## Foundations for Fractions in the Primary Grades

### Author: Fredric Noriega, Secondary Mathematics Specialist

Tags: Math, fractions, STAAR

One math concept that is often feared by both students and teachers is fractions. Everything about fractions seems to be difficult: how to write a fraction, reduce a fraction, compare fractions and perform operations with fractions.  These are just a few of the skills that students will need to learn and demonstrate mastery of on the STAAR assessment from Grades 3-8 and Algebra 1.

With the implementation of the revised standards in mathematics, beginning with the 2014-2015 academic year, students across Texas will begin to work with fractions earlier and at a more rigorous level than with our current standards. In order to set up students for success, instructors in the early grades need to ensure that they use concrete and visual models to teach this very abstract concept.  Teachers need to create a bridge for their students. This will help students move from concrete models of fractions to visual models, and in the later grades, students will be able to work with more abstract fraction concepts.

At times educators might be resistant to the idea of having students use manipulatives in the classroom; “They can’t use manipulatives on the test” is a common statement. This is true, but if teachers can build a foundation of fractions using concrete objects they can then transition students into visual representations of fractions. Students are able to create and draw their own visual models on assessments. To better support students, teachers can expose them to a variety of concrete and pictorial models; this way a student can select and use the model(s) that they understand.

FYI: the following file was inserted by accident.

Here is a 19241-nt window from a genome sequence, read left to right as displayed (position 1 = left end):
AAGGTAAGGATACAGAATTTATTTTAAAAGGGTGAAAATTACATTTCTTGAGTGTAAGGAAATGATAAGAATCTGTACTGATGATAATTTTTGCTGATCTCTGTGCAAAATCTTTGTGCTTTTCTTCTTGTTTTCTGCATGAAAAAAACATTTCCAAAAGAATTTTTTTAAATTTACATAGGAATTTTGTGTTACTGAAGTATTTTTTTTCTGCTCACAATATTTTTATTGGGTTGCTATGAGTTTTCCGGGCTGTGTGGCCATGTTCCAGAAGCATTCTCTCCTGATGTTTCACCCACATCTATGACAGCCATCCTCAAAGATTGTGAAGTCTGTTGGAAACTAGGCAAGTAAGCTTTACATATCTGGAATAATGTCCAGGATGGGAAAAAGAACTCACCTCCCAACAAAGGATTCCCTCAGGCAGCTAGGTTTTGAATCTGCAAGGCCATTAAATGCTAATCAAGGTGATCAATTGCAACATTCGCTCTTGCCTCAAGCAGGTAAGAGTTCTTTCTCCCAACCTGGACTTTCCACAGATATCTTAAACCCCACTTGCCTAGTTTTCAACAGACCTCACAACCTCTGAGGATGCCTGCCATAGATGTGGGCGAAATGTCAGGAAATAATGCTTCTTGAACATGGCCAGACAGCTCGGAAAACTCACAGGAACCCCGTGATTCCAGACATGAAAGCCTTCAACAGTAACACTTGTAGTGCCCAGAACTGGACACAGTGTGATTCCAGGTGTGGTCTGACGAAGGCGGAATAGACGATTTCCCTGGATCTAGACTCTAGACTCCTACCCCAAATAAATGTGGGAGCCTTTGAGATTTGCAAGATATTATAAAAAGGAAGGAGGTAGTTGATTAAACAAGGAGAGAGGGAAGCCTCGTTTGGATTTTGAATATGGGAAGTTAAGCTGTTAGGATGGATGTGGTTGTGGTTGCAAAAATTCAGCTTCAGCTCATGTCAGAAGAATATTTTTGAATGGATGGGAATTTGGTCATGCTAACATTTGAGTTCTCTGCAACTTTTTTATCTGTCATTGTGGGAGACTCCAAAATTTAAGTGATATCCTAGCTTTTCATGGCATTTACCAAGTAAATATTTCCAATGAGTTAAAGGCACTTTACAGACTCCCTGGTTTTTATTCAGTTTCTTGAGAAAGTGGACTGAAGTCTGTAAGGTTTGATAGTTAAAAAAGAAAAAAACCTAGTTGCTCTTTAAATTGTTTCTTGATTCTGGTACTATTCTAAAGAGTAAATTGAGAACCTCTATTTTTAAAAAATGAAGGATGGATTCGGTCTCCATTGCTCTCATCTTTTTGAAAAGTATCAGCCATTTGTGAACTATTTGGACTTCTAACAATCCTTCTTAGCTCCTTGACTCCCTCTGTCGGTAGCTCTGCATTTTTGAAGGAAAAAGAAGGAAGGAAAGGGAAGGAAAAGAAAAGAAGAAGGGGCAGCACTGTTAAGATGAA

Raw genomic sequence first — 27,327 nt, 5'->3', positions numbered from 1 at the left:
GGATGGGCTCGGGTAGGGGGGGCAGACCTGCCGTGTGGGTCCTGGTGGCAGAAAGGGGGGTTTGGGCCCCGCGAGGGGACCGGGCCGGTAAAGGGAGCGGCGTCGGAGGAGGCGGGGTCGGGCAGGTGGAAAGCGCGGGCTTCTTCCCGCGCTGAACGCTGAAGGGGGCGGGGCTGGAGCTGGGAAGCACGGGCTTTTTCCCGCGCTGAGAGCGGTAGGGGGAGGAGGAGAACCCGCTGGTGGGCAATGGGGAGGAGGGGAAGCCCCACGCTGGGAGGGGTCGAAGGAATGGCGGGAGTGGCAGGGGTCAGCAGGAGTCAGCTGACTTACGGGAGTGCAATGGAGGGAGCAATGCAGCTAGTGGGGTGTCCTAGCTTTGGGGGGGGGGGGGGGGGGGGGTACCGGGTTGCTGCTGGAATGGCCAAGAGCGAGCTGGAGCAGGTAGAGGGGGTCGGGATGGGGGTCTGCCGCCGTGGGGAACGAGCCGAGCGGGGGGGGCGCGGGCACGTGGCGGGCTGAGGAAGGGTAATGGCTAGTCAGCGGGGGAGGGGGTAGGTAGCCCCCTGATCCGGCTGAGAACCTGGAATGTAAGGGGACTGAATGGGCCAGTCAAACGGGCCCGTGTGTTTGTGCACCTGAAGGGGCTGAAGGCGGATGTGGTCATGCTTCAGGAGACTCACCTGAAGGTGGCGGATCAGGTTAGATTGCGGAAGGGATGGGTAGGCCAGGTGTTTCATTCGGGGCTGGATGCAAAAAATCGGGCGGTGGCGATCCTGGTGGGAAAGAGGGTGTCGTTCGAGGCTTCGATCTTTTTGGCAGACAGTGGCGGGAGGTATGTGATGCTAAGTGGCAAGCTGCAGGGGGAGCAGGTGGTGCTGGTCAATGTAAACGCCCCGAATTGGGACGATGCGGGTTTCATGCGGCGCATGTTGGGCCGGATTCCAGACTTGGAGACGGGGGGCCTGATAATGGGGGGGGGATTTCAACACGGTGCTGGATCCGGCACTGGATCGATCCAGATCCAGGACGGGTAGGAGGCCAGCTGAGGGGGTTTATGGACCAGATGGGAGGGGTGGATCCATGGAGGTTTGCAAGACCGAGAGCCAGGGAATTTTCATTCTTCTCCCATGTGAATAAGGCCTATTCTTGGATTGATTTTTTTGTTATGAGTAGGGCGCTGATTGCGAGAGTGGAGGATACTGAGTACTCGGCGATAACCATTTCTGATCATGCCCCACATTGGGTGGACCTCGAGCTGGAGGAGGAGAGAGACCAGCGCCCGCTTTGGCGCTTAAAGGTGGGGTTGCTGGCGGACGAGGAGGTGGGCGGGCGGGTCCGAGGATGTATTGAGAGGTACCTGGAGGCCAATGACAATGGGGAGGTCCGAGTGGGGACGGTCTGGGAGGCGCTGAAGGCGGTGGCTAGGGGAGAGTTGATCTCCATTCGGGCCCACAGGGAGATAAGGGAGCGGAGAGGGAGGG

Below are examples of linear models that can be used to model fractions. Students can begin by using Cuisenaire® Rods (concrete model); with these students can easily see that a whole is being partitioned into equal parts. Students can also use a strip diagram and a number line to model fractions. Below are 3 examples of using the area model to represent fractions. The circle model is a very popular visual to use when teaching students fractions. In addition to the circle model, students should also be able to model a fraction using the grid model and paper folding. Teachers should also expose their students to set models. Set models are different from length and area models. A set model contains a set of objects, and the whole is the total number of objects in the set. When working with students, it is important to emphasize that the set of counters is considered 1 whole and not 8, as in the example below. By using models and visuals to create a strong foundation of mathematics, students will be more prepared to build on their knowledge of fractions and be able to compare fractions, generate equivalent fractions, and perform operations with fractions.

These diagrams were taken from “Click on TEKS: A simple approach to understanding the Texas Essential Knowledge and Skills- Third Grade”. The resource can be found by visiting http://store.esc13.net/index.php/click-on-grouped-elem.html

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